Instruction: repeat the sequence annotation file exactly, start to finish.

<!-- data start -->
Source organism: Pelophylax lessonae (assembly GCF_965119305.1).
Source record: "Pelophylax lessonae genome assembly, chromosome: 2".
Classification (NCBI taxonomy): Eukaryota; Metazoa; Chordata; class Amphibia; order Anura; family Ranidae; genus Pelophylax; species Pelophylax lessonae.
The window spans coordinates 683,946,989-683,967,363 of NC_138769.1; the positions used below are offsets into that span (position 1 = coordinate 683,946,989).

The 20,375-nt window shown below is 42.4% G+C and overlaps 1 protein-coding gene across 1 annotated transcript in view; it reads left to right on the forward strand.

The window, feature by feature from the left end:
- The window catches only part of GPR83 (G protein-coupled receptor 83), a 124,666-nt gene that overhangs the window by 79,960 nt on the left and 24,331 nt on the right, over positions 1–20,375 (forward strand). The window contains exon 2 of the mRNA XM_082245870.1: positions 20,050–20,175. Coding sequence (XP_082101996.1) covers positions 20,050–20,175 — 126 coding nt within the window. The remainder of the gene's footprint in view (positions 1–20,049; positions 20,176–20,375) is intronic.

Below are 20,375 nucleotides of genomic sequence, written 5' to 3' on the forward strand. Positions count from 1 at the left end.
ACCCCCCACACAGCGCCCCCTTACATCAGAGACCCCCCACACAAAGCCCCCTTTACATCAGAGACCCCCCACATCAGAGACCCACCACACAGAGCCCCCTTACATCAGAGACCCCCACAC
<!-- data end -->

Source organism: Pelophylax lessonae (assembly GCF_965119305.1).
Source record: "Pelophylax lessonae genome assembly, chromosome: 2".
Classification (NCBI taxonomy): Eukaryota; Metazoa; Chordata; class Amphibia; order Anura; family Ranidae; genus Pelophylax; species Pelophylax lessonae.
The window spans coordinates 683,946,989-683,967,363 of NC_138769.1; the positions used below are offsets into that span (position 1 = coordinate 683,946,989).

The 20,375-nt window shown below is 42.4% G+C and overlaps 1 protein-coding gene across 1 annotated transcript in view; it reads left to right on the forward strand.

The window, feature by feature from the left end:
- The window catches only part of GPR83 (G protein-coupled receptor 83), a 124,666-nt gene that overhangs the window by 79,960 nt on the left and 24,331 nt on the right, over positions 1–20,375 (forward strand). The window contains exon 2 of the mRNA XM_082245870.1: positions 20,050–20,175. Coding sequence (XP_082101996.1) covers positions 20,050–20,175 — 126 coding nt within the window. The remainder of the gene's footprint in view (positions 1–20,049; positions 20,176–20,375) is intronic.

Below are 20,375 nucleotides of genomic sequence, written 5' to 3' on the forward strand. Positions count from 1 at the left end.
ACCCCCCACACAGCGCCCCCTTACATCAGAGACCCCCCACACAAAGCCCCCTTTACATCAGAGACCCCCCACATCAGAGACCCACCACACAGAGCCCCCTTACATCAGAGACCCCCACAC